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Unlike traditionally packaged electronic components,
the Hybrid or MCM thermal environment for each application must be considered
separately on its own merit. Package density/mounting determines the thermal
rise peculiar to the individual package design. Failure rates, an exponential
function of temperature for all electronic components, makes an accurate thermal
analysis the essential element to the integrity of predicted reliability
figures. Recommend that derating of MCMs and hybrid devices are accomplished by
considering the most reliability-limiting element contained within the packaged
device. All passive and active devices need to be considered separately.
Recommend the user refer to the individual part chapters in this manual when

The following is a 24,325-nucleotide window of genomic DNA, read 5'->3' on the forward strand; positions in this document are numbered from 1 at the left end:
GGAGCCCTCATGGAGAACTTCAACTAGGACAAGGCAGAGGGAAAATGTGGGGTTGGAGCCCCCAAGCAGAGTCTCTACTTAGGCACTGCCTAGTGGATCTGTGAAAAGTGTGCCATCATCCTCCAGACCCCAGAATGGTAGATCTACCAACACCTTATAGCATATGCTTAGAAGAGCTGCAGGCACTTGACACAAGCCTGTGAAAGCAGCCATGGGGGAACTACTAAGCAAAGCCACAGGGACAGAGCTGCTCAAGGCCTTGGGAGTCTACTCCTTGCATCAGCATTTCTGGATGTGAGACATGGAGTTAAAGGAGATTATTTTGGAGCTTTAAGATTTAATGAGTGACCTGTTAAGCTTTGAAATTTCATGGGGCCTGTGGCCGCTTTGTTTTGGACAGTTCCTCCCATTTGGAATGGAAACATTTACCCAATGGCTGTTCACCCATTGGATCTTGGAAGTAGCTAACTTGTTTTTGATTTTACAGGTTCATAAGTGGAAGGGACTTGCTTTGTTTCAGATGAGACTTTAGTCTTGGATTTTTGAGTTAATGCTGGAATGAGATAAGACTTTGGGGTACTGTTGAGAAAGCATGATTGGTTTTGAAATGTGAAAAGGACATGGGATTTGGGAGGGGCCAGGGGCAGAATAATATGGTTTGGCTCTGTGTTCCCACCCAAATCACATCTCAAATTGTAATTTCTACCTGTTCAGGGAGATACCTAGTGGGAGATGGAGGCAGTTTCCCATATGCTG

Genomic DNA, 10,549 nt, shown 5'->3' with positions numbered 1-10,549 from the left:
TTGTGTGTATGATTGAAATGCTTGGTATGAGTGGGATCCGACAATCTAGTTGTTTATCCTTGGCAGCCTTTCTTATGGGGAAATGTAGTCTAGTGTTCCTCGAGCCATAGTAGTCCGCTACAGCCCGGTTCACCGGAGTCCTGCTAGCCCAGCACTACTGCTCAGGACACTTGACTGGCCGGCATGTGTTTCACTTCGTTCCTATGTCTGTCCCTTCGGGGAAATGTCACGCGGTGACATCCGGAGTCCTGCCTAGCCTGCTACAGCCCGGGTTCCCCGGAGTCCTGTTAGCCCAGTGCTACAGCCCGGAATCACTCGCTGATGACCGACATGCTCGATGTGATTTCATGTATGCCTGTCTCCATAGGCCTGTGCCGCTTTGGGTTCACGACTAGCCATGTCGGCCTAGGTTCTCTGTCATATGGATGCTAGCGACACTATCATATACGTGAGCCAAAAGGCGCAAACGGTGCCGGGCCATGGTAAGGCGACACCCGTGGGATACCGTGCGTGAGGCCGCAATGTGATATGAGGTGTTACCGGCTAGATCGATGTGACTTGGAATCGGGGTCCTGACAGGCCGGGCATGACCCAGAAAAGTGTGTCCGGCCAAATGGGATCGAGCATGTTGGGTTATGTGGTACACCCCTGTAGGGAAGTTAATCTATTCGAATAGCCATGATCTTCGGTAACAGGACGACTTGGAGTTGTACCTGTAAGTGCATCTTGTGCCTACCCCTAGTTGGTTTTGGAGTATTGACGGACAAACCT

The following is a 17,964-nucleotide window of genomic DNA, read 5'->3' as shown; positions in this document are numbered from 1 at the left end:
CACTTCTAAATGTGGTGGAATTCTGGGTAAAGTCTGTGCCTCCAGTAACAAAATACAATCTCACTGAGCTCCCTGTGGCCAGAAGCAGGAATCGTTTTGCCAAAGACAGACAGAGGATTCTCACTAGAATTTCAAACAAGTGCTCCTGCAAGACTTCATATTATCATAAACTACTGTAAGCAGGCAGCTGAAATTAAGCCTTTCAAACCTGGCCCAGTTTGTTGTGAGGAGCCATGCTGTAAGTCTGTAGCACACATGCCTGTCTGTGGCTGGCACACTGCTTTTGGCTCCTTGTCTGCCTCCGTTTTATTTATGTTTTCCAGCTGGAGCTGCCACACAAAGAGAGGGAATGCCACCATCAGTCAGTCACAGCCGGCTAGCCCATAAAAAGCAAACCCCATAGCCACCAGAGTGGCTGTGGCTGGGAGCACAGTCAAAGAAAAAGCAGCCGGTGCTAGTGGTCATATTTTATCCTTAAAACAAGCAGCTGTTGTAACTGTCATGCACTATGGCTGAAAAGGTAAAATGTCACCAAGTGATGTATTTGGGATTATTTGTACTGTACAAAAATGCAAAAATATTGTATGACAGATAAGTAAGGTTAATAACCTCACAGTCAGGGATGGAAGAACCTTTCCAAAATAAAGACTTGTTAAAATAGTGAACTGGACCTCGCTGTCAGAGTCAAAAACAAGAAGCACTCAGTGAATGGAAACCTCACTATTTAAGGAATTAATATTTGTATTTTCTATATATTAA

attempting to derate a MCM or hybrid device, as shown in Table 1.
When passive structures are used in microwave
applications, properly designed transmission lines and other passive microwave
components should not require power derating. In cases of poor design or
fabrication, transmission lines can fail as a result of electrical over stress
(EOS), resulting in an open circuit. Poor design can also limit the reliability
of other passive structures; however, normally it is the active device elements,
which pose the primary reliability threat for microwave structures.
Table 1. Recommended Derating Guidelines
for Hybrid and MCM Devices
1. For repetitive pulse applications, the average
power is determined by dividing pulse duration by duty cycle, and multiplying
the result by the peak power.
2. Voltages must never be applied in reverse of the
normal polarization of a polarized capacitor.
3. Maximum junction temperature ratings for all
semiconductors and integrated circuits are assumed greater than or equal to the
maximum operating temperature required of the device.
4. Derating values for thick film resistors is taken
from IPC-MC-790, “Guidelines for Multichip Module Technology Utilization”;